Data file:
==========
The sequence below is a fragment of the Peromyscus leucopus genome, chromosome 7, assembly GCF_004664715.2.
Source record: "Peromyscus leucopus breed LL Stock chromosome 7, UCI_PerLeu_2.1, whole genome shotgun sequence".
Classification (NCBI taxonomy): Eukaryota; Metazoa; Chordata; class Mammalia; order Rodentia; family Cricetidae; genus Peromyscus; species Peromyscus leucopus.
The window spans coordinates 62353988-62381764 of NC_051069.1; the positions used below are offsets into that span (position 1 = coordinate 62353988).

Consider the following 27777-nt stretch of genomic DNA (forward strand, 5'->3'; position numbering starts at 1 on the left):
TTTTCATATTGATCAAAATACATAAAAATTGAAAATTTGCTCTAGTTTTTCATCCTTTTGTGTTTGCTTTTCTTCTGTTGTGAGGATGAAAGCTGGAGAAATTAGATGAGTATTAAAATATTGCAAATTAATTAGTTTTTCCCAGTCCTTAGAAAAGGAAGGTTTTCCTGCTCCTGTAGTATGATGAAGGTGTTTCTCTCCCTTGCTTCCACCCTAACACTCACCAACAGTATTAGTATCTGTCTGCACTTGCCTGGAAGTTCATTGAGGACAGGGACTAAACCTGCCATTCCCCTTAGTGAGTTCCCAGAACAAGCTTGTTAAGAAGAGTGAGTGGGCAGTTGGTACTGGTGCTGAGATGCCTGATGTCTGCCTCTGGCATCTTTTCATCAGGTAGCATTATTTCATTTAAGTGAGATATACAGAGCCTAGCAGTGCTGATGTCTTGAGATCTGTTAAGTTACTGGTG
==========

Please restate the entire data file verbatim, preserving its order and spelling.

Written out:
The sequence below is a fragment of the Peromyscus leucopus genome, chromosome 7, assembly GCF_004664715.2.
Source record: "Peromyscus leucopus breed LL Stock chromosome 7, UCI_PerLeu_2.1, whole genome shotgun sequence".
Classification (NCBI taxonomy): Eukaryota; Metazoa; Chordata; class Mammalia; order Rodentia; family Cricetidae; genus Peromyscus; species Peromyscus leucopus.
The window spans coordinates 62353988-62381764 of NC_051069.1; the positions used below are offsets into that span (position 1 = coordinate 62353988).

Consider the following 27777-nt stretch of genomic DNA (forward strand, 5'->3'; position numbering starts at 1 on the left):
TTTTCATATTGATCAAAATACATAAAAATTGAAAATTTGCTCTAGTTTTTCATCCTTTTGTGTTTGCTTTTCTTCTGTTGTGAGGATGAAAGCTGGAGAAATTAGATGAGTATTAAAATATTGCAAATTAATTAGTTTTTCCCAGTCCTTAGAAAAGGAAGGTTTTCCTGCTCCTGTAGTATGATGAAGGTGTTTCTCTCCCTTGCTTCCACCCTAACACTCACCAACAGTATTAGTATCTGTCTGCACTTGCCTGGAAGTTCATTGAGGACAGGGACTAAACCTGCCATTCCCCTTAGTGAGTTCCCAGAACAAGCTTGTTAAGAAGAGTGAGTGGGCAGTTGGTACTGGTGCTGAGATGCCTGATGTCTGCCTCTGGCATCTTTTCATCAGGTAGCATTATTTCATTTAAGTGAGATATACAGAGCCTAGCAGTGCTGATGTCTTGAGATCTGTTAAGTTACTGGTG